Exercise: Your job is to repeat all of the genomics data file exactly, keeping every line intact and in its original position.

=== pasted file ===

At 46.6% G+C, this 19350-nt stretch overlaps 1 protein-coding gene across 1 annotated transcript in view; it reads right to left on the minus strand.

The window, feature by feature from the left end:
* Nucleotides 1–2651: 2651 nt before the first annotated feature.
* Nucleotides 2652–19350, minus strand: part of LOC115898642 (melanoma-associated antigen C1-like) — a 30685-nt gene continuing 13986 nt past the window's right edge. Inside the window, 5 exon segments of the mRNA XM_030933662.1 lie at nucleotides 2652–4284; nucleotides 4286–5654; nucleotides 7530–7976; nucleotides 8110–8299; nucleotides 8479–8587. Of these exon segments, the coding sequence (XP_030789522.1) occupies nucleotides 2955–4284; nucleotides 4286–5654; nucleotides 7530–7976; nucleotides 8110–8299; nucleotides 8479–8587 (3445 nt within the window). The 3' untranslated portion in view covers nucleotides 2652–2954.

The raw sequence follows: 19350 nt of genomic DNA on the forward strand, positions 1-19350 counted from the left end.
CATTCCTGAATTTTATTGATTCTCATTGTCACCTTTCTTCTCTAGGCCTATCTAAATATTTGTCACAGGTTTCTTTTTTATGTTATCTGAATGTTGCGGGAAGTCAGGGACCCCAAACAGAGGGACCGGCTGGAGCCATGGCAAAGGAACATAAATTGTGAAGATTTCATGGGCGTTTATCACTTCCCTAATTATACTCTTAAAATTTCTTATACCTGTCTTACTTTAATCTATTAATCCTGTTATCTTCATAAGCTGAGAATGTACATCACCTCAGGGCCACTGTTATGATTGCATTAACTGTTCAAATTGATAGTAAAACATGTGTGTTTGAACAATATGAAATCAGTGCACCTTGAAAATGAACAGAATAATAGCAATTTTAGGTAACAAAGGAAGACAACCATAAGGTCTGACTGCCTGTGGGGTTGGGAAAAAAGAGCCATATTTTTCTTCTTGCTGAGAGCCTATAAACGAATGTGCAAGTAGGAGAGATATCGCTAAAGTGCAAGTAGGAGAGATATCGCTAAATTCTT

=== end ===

At 46.6% G+C, this 19350-nt stretch overlaps 1 protein-coding gene across 1 annotated transcript in view; it reads right to left on the minus strand.

The window, feature by feature from the left end:
* Nucleotides 1–2651: 2651 nt before the first annotated feature.
* Nucleotides 2652–19350, minus strand: part of LOC115898642 (melanoma-associated antigen C1-like) — a 30685-nt gene continuing 13986 nt past the window's right edge. Inside the window, 5 exon segments of the mRNA XM_030933662.1 lie at nucleotides 2652–4284; nucleotides 4286–5654; nucleotides 7530–7976; nucleotides 8110–8299; nucleotides 8479–8587. Of these exon segments, the coding sequence (XP_030789522.1) occupies nucleotides 2955–4284; nucleotides 4286–5654; nucleotides 7530–7976; nucleotides 8110–8299; nucleotides 8479–8587 (3445 nt within the window). The 3' untranslated portion in view covers nucleotides 2652–2954.

The raw sequence follows: 19350 nt of genomic DNA on the forward strand, positions 1-19350 counted from the left end.
CATTCCTGAATTTTATTGATTCTCATTGTCACCTTTCTTCTCTAGGCCTATCTAAATATTTGTCACAGGTTTCTTTTTTATGTTATCTGAATGTTGCGGGAAGTCAGGGACCCCAAACAGAGGGACCGGCTGGAGCCATGGCAAAGGAACATAAATTGTGAAGATTTCATGGGCGTTTATCACTTCCCTAATTATACTCTTAAAATTTCTTATACCTGTCTTACTTTAATCTATTAATCCTGTTATCTTCATAAGCTGAGAATGTACATCACCTCAGGGCCACTGTTATGATTGCATTAACTGTTCAAATTGATAGTAAAACATGTGTGTTTGAACAATATGAAATCAGTGCACCTTGAAAATGAACAGAATAATAGCAATTTTAGGTAACAAAGGAAGACAACCATAAGGTCTGACTGCCTGTGGGGTTGGGAAAAAAGAGCCATATTTTTCTTCTTGCTGAGAGCCTATAAACGAATGTGCAAGTAGGAGAGATATCGCTAAAGTGCAAGTAGGAGAGATATCGCTAAATTCTT